While many of Michael Crichton's novels occupied themselves with scientific hubris and the inability of humankind to control the forces of nature, none approached the subject as directly as his “Jurassic Park” novels and “Sphere.”
In the former, scientists re-create dinosaurs from corrupted DNA, calling into question both the genetic accuracy of the creatures and — as the giant zoo erected to contain the dinosaurs fails — the wisdom of creating them in the first place. The gates and fences are an artificial construct attempting to circumvent nature, and nature inevitably wins.
The latter directly assails the smug surety of science and the validity of the psychosocial disciplines. A team of highly educated people — a marine biologist, a mathematician, a physicist and a psychiatrist — investigates an otherworldly sphere discovered in a mysterious craft buried in the ocean's floor. The assumptions they make prove uniformly wrong, and when disaster strikes, the enemy is not an outside force but rather manifestations of the experts' unconscious minds. How can they control nature when they cannot control their own thoughts?
Similar themes play out in Crichton's other work. “The Andromeda Strain” (1969) turned H.G. Wells' “The War of the Worlds” on its head; rather than aliens being felled by exposure to Earth's bacteria, Crichton feared the consequences of humans dying from exposure to space-borne bacteria brought back by satellites and space probes.
What's interesting about this is how early these themes developed in Crichton's work. Now we know they developed even earlier than previously thought.
Hard Case Crime has released eight of Crichton's early novels, which were published between 1966 and 1972 under a pseudonym, John Lange. Many of the books were written while Crichton was an honors student at Harvard Medical School.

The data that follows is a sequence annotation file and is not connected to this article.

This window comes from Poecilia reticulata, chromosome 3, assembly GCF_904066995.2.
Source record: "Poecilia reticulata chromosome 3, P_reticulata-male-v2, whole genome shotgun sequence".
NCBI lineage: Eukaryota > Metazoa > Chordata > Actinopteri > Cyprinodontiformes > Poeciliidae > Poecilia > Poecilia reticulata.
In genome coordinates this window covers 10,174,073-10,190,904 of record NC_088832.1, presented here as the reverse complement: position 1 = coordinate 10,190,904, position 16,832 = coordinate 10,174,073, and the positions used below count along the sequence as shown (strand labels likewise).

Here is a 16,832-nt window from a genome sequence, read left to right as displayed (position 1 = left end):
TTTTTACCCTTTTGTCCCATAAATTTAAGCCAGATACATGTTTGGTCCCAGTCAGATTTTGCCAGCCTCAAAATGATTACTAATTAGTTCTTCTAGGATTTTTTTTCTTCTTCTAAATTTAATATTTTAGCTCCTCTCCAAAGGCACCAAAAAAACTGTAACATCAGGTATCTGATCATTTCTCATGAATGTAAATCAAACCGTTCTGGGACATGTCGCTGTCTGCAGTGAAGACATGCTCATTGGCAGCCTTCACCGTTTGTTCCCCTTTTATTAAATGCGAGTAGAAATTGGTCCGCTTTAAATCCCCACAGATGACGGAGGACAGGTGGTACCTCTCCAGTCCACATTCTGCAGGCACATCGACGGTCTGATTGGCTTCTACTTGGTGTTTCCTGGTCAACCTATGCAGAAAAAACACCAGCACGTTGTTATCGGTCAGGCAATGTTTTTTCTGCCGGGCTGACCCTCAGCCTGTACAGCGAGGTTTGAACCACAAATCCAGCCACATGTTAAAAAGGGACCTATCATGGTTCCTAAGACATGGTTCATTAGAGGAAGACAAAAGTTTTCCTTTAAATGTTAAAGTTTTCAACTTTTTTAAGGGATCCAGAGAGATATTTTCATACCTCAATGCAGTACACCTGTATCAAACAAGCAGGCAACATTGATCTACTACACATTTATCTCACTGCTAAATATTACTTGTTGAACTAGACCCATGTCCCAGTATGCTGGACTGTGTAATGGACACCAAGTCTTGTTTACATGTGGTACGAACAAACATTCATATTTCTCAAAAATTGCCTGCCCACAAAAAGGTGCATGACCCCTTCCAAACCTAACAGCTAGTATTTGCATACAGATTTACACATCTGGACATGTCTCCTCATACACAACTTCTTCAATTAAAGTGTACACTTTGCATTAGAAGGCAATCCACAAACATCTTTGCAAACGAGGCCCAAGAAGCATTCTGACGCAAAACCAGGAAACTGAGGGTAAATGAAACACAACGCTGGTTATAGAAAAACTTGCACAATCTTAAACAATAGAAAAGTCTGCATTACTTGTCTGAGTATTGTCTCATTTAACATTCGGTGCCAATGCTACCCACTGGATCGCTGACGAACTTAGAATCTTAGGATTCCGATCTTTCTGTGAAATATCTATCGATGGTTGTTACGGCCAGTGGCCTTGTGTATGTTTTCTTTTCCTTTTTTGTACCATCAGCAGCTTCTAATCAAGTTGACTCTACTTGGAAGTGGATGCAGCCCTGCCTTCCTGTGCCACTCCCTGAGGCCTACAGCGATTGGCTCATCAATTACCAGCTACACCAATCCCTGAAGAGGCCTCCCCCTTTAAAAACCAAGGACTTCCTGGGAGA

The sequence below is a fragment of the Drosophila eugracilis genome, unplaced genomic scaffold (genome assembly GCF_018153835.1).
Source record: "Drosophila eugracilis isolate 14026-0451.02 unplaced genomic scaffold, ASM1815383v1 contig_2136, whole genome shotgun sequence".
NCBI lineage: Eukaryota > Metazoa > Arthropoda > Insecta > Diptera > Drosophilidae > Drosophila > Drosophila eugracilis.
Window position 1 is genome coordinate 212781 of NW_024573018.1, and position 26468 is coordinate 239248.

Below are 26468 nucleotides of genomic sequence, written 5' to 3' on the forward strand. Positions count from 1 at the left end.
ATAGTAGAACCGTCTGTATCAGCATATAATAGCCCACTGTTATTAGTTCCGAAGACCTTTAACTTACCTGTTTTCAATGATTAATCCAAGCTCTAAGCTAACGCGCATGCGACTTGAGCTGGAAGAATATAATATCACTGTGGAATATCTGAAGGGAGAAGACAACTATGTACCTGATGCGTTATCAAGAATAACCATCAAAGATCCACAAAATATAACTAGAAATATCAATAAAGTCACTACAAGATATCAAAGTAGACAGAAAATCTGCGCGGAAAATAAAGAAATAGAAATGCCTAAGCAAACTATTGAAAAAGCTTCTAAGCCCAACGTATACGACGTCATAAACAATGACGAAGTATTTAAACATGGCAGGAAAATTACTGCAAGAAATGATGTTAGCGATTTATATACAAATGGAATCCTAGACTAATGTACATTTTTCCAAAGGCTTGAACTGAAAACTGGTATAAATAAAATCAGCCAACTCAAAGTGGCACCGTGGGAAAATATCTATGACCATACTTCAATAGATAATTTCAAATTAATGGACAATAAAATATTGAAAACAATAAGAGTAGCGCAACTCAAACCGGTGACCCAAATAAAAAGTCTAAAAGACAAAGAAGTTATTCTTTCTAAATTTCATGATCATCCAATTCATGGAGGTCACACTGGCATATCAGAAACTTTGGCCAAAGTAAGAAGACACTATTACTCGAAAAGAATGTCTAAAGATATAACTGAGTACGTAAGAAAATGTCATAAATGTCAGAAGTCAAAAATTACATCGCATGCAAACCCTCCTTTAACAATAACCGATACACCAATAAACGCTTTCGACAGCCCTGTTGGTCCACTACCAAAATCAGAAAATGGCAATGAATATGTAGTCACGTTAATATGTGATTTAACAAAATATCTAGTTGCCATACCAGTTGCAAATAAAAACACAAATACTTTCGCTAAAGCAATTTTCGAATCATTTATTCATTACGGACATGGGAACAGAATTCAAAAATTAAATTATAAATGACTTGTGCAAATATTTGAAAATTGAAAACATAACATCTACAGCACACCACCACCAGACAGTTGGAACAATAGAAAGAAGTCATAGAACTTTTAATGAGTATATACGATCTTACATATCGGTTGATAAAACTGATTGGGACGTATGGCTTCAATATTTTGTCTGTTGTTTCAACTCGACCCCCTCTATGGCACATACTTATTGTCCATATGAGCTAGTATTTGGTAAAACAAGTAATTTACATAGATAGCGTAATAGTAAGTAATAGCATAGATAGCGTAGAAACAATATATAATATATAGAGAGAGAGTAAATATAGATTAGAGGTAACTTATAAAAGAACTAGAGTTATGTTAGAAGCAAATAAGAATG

The Lange novels, which had been out of print for decades, were pulpy heist and adventure tales, not as polished and professional as his later work. In them, Crichton developed his writing skills and his singular preoccupation with runaway technology, scientific ethics and the impossibility of effectively calculating human behavior.
His first Lange novel, “Odds On” (1966), is a perfect example. Crichton sets three skillful criminals on a path to rob a luxury Spanish hotel. The blurb on the back cover defines Crichton's fixation in a manner both succinct and lurid: “The edge: every aspect of the scheme has been simulated on a computer, down to the last variable. The complication: three beautiful women with agendas of their own ... and the sort of variables no computer can fathom.”
“Drug of Choice” (1970) foreshadows “Jurassic Park” and “The Lost World.” A heroic scientist uncovers the secrets of a new island resort designed by bioengineers under the guidance of a murky company, Advance Biosystems. Crichton's writing here is crisp and fast-paced, nearly as wry and taut as Dashiell Hammett. (“She wore a black dress scooped as low as the brassiere engineers would allow; her hair was piled as high as the hairdresser could manage; she looked very elegant, and rather precarious,” Crichton wrote, describing one character.)
The Lange books offer more than just a glimpse into Crichton's developing skills. For fans of the prolific author, these are effectively eight new books, each in trade paperback format with old-school cover art displaying languid women and sunbathing beauties.
Hard Case actually had reprinted two of the books before Crichton's death. “Grave Descend” came out in 2006; “Zero Cool” followed in 2008. Both bore the Lange pseudonym, though; Crichton refused to come out of hiding.
The publishing company made arrangements with Crichton's family to rerelease all eight of the books in time for the fifth anniversary of his death, which was in November. For the first time, the books contain both names: “Michael Crichton” in larger type, followed by “Writing as JOHN LANGE.”
Crichton probably would've appreciated the way things played out. His system for keeping the authorship of the books secret broke down, and now the novels are running free.
Snap 'em up before they get away.